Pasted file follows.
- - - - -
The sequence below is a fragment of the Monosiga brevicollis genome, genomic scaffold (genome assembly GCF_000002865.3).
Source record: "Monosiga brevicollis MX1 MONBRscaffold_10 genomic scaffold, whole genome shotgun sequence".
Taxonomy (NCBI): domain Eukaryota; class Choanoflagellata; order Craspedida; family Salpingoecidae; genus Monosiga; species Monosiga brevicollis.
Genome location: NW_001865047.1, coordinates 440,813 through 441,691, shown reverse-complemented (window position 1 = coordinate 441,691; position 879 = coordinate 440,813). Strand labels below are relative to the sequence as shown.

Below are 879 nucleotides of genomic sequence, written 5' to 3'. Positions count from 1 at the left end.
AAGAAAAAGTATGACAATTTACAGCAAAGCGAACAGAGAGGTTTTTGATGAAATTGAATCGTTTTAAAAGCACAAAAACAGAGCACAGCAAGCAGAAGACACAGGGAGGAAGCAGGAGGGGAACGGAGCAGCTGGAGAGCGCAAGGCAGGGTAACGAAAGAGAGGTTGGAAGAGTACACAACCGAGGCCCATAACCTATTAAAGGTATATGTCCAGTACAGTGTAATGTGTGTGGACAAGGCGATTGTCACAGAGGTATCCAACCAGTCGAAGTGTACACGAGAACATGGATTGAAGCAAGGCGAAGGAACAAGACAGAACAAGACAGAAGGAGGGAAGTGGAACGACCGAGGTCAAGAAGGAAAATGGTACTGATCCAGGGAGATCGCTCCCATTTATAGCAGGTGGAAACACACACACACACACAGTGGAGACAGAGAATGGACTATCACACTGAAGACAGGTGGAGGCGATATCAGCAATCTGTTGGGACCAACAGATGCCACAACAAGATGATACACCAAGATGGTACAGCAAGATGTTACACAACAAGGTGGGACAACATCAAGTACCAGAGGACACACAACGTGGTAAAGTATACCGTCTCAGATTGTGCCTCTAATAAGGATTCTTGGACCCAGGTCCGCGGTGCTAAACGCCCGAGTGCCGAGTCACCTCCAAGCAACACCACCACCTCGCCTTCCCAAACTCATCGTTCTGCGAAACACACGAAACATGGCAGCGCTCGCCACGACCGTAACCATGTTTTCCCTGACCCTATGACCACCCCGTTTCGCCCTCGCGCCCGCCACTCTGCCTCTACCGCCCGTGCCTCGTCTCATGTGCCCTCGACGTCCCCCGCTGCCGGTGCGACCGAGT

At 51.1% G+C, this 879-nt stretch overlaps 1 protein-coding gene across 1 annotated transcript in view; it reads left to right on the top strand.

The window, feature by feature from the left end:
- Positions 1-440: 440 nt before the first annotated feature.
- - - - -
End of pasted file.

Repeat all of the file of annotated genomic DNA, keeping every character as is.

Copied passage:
The sequence below is a fragment of the Monosiga brevicollis genome, genomic scaffold (genome assembly GCF_000002865.3).
Source record: "Monosiga brevicollis MX1 MONBRscaffold_10 genomic scaffold, whole genome shotgun sequence".
Taxonomy (NCBI): domain Eukaryota; class Choanoflagellata; order Craspedida; family Salpingoecidae; genus Monosiga; species Monosiga brevicollis.
Genome location: NW_001865047.1, coordinates 440,813 through 441,691, shown reverse-complemented (window position 1 = coordinate 441,691; position 879 = coordinate 440,813). Strand labels below are relative to the sequence as shown.

Below are 879 nucleotides of genomic sequence, written 5' to 3'. Positions count from 1 at the left end.
AAGAAAAAGTATGACAATTTACAGCAAAGCGAACAGAGAGGTTTTTGATGAAATTGAATCGTTTTAAAAGCACAAAAACAGAGCACAGCAAGCAGAAGACACAGGGAGGAAGCAGGAGGGGAACGGAGCAGCTGGAGAGCGCAAGGCAGGGTAACGAAAGAGAGGTTGGAAGAGTACACAACCGAGGCCCATAACCTATTAAAGGTATATGTCCAGTACAGTGTAATGTGTGTGGACAAGGCGATTGTCACAGAGGTATCCAACCAGTCGAAGTGTACACGAGAACATGGATTGAAGCAAGGCGAAGGAACAAGACAGAACAAGACAGAAGGAGGGAAGTGGAACGACCGAGGTCAAGAAGGAAAATGGTACTGATCCAGGGAGATCGCTCCCATTTATAGCAGGTGGAAACACACACACACACACAGTGGAGACAGAGAATGGACTATCACACTGAAGACAGGTGGAGGCGATATCAGCAATCTGTTGGGACCAACAGATGCCACAACAAGATGATACACCAAGATGGTACAGCAAGATGTTACACAACAAGGTGGGACAACATCAAGTACCAGAGGACACACAACGTGGTAAAGTATACCGTCTCAGATTGTGCCTCTAATAAGGATTCTTGGACCCAGGTCCGCGGTGCTAAACGCCCGAGTGCCGAGTCACCTCCAAGCAACACCACCACCTCGCCTTCCCAAACTCATCGTTCTGCGAAACACACGAAACATGGCAGCGCTCGCCACGACCGTAACCATGTTTTCCCTGACCCTATGACCACCCCGTTTCGCCCTCGCGCCCGCCACTCTGCCTCTACCGCCCGTGCCTCGTCTCATGTGCCCTCGACGTCCCCCGCTGCCGGTGCGACCGAGT

At 51.1% G+C, this 879-nt stretch overlaps 1 protein-coding gene across 1 annotated transcript in view; it reads left to right on the top strand.

The window, feature by feature from the left end:
- Positions 1-440: 440 nt before the first annotated feature.